At this year’s I decided it was high time I learnt how to program simple graphics. The use case I had in mind in particular was simulating/visualising resource transportation in a grid based real-time strategy game like Widelands, but really I’ve been a bit annoyed that I haven’t been able to do basic graphics on Linux at a similar level to what I used to be able to do with AMOS Basic on the Amiga or QuickBASIC on the PC back in the early ’90s. I used to be able to write a clone of QBasic‘s “nibbles” in a couple of hours, with just “print” and “locate” and a bunch of logic; doing the same today would mean figuring out all the stuff required to setup ncurses, and well, augh.

Or doing it as a webapp, of course, and that tends to involve even more setup.

So with Carl and Keith in attendance I figured Cairo would be a good bet, but the documentation that’s out there for python-cairo didn’t seem very helpful as far as making it trivially easy (probably in part because cairo’s kinda multi-targetable and kinda powerful). Carl’s suggestion was python-gtk, which uses cairo as it’s drawing engine; I didn’t actually try that though — gtk is a bit more than I want to have to think about, in theory anyway. I thought about trying out nickle’s support for cairo, but it still seemed to involve a bit more setup work than I really wanted, and, ultimately, Python’s my play language of choice, and it seemed a bit overwrought switching languages just for pretty pictures.

Ultimately I went with PyGame, which seemed to have the right emphasis on “simple”, “works with python”, and “popular enough I’d heard of it before”. It’s possibly a bit kludgy in some respects — but it’s also pretty easy. I was a bit surprised that it doesn’t seem to actually use Cairo for its drawing, instead relying on SDL which seems to hit X natively. At some point, that might annoy me enough to revisit the topic, but then again, by that point it’ll probably be using Cairo one way or another anyway, the way things are going.

My first program was to switch from an example bouncing ball in a window to a bunch of lines whose end points bounce around a window. The code:

#!/usr/bin/env python
import pygame

size = (640,480)
colour = (40, 50, 0)
bgcolour = (255,255,255)

n_lines = 13

screen = pygame.display.set_mode(size)
pygame.display.set_caption("not a game")
running = 1

class BouncePoint:
    def __init__(self, start, velocity, colour, bbox):
        self.coord = tuple(start)
        self.speed = list(velocity)
        self.colour = colour
        self.bbox = bbox

    def update(self, time):
        self.coord = tuple( a+b*time
                 for a,b in zip( self.coord, self.speed ) )
        for d in [0,1]:
            if self.coord[d] < 0:
                self.speed[d] = abs(self.speed[d])
            if self.coord[d] > self.bbox[d]:
                self.speed[d] = -abs(self.speed[d])

pts = []
for i in range(n_lines):
    pts.append( (BouncePoint( (i*10,i*10), (30*i+45,50*i+12), colour, size),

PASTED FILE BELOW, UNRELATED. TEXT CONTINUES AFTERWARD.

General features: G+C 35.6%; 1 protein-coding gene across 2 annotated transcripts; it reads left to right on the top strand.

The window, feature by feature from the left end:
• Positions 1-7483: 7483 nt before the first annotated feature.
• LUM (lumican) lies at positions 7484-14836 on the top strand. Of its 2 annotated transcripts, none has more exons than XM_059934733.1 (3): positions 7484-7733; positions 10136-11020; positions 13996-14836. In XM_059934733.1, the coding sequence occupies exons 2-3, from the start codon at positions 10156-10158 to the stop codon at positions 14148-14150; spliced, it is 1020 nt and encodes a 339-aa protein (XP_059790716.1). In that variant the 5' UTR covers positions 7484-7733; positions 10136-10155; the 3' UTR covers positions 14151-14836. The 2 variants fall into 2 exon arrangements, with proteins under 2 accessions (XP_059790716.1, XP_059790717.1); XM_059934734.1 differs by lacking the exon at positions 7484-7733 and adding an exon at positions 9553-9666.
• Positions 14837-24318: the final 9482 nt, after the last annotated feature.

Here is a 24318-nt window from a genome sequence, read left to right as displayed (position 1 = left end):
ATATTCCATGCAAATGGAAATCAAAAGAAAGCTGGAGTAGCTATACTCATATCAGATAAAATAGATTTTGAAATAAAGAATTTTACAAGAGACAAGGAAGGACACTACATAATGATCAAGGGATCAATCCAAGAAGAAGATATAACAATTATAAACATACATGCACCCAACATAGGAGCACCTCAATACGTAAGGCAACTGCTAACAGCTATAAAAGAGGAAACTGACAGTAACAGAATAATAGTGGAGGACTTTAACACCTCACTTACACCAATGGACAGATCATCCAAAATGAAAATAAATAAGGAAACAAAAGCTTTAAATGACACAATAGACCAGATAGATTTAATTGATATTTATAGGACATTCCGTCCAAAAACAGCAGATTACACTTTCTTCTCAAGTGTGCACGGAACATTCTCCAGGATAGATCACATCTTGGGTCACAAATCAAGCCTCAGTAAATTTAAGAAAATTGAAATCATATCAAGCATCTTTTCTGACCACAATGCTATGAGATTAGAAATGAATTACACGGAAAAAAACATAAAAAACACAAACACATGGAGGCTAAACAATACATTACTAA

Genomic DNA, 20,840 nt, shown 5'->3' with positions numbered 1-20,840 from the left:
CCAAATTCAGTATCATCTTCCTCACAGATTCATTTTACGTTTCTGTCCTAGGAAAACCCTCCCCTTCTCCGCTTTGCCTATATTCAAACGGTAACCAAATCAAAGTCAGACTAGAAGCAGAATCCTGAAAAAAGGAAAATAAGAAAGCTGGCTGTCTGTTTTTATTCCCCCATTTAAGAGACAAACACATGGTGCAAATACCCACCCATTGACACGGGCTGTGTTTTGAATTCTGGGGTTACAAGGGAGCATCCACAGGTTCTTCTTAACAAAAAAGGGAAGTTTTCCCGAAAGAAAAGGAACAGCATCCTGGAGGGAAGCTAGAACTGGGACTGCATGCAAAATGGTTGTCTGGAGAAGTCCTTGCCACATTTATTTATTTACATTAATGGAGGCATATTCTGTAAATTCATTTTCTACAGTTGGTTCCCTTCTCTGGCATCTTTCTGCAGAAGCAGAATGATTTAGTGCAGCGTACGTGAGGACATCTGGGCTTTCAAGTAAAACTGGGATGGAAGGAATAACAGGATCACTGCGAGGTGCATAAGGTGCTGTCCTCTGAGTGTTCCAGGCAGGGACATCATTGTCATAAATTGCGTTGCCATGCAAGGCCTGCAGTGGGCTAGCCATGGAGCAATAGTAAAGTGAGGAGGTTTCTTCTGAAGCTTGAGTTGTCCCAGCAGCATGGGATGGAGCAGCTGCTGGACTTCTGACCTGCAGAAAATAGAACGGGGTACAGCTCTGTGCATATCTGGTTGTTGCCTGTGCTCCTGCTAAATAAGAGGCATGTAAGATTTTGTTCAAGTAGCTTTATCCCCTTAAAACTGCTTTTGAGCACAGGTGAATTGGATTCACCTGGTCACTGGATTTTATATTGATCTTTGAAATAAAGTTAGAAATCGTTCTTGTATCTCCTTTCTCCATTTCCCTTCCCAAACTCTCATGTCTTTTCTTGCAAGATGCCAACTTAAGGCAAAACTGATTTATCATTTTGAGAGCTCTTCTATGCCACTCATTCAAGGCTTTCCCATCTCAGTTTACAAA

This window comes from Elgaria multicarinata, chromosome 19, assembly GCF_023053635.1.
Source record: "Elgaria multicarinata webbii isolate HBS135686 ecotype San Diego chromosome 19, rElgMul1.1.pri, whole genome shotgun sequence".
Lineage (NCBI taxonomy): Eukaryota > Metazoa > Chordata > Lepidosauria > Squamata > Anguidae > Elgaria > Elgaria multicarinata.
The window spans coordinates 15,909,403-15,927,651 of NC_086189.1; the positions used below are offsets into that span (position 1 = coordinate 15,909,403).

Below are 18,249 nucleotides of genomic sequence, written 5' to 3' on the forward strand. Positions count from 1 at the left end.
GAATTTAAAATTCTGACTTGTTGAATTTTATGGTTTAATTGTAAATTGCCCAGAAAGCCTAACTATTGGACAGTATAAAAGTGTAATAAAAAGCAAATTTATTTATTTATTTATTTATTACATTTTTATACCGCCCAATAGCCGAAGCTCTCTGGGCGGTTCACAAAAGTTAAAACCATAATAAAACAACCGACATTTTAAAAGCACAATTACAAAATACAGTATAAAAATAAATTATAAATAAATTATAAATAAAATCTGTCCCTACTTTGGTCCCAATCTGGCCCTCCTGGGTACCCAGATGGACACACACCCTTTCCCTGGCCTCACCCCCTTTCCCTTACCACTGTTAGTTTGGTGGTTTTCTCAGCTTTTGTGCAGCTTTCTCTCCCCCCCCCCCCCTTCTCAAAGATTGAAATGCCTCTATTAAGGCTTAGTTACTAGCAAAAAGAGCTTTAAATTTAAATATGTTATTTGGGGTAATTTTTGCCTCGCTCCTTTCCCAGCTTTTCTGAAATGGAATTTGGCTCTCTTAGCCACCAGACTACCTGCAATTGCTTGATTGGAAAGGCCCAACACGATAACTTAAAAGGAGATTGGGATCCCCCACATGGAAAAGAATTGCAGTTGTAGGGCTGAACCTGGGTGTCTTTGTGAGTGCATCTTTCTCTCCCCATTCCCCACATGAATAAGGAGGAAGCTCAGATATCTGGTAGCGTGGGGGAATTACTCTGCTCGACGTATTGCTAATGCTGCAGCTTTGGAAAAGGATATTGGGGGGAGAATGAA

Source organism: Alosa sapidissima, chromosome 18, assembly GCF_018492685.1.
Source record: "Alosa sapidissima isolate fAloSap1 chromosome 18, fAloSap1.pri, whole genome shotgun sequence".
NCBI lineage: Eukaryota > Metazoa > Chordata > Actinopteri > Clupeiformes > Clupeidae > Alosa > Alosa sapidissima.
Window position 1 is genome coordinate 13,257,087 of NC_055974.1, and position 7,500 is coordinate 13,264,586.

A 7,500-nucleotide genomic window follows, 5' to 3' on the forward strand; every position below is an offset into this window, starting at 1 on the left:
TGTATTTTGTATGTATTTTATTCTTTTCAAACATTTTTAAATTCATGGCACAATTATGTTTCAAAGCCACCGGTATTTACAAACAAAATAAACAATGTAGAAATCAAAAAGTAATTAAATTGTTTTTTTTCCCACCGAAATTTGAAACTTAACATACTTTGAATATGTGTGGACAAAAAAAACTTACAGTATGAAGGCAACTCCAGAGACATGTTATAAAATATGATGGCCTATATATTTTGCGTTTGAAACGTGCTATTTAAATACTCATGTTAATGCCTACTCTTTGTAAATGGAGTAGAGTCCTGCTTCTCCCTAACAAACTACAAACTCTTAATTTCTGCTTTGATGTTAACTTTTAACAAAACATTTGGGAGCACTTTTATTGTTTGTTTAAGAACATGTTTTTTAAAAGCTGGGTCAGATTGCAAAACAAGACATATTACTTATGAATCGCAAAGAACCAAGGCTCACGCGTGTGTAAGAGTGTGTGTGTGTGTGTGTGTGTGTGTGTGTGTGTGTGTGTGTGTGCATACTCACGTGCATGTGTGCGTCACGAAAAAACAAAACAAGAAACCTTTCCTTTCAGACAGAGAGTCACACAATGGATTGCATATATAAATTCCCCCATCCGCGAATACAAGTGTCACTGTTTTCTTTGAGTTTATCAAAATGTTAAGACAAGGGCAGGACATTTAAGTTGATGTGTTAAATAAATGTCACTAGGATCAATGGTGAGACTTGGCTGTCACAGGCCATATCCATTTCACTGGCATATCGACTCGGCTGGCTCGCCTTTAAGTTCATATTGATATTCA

BouncePoint( (i*50,i*50), (i*65+23,i*13+125), colour, size ))
    colour = (colour[1], colour[2], colour[0])

clock = pygame.time.Clock()

while running:
    event = pygame.event.poll()
    if event.type == pygame.QUIT:
        running = 0
    time = clock.tick()/1000.0
    for i in range(n_lines):

    for i in range(n_lines):
        pygame.draw.line(screen, pts[i][0].colour, pts[i][0].coord, pts[i][1].coord, i+1)

Works adequately — I mean, it pegs the CPU, redraws the whole window every refresh, and flickers the cursor when you move it across the window; but it displays what I wanted to see, and doesn’t have too much excess code. Really, there’s just a call to “pygame.display.setmode” to create a window, “pygame.event.poll” to watch for events like the window close button, and “pygame.display.flip” to let me write my code to redraw the entire screen from scratch without the display actually flickering due to partially complete updates being visible.

There’s also a bit of boilerplate around the class declarations for the lines; I forget whether that’s there because the example I copied from did it that way, or because what I wanted to end up with would need separate objects for most of the drawable items, but either way it seemed like a reasonable approach. Even if it is a major departure from what you might see in QuickBASIC in ’93.

I suspect I’m abusing modern CPU speeds and such to get away with that code — like having a personal bodybuilder on hand just to unscrew a stuck jar or something; but equally it runs fine on my netbook, and I can always add a “time.sleep(0.1)” in here and there if I only actually want, say, ten frames per second.

(As far as I can pick, the right way to throttle graphics apps is by frames per second; and adding a sleep in there lets you do that directly — and if you make it sleep for “max(0, secs_per_frame – elapsed_time)”, you get it throttled on quick enough CPUs, and pegged out when your hardware isn’t as quick as your hopes. Maybe there’s better criteria out there, but that seems much closer to perfect than I’d expected, given how easy I’m insisting this be)

So yeah, PyGame: recommended. AAA+++ module, will do more braindead hacks with it.

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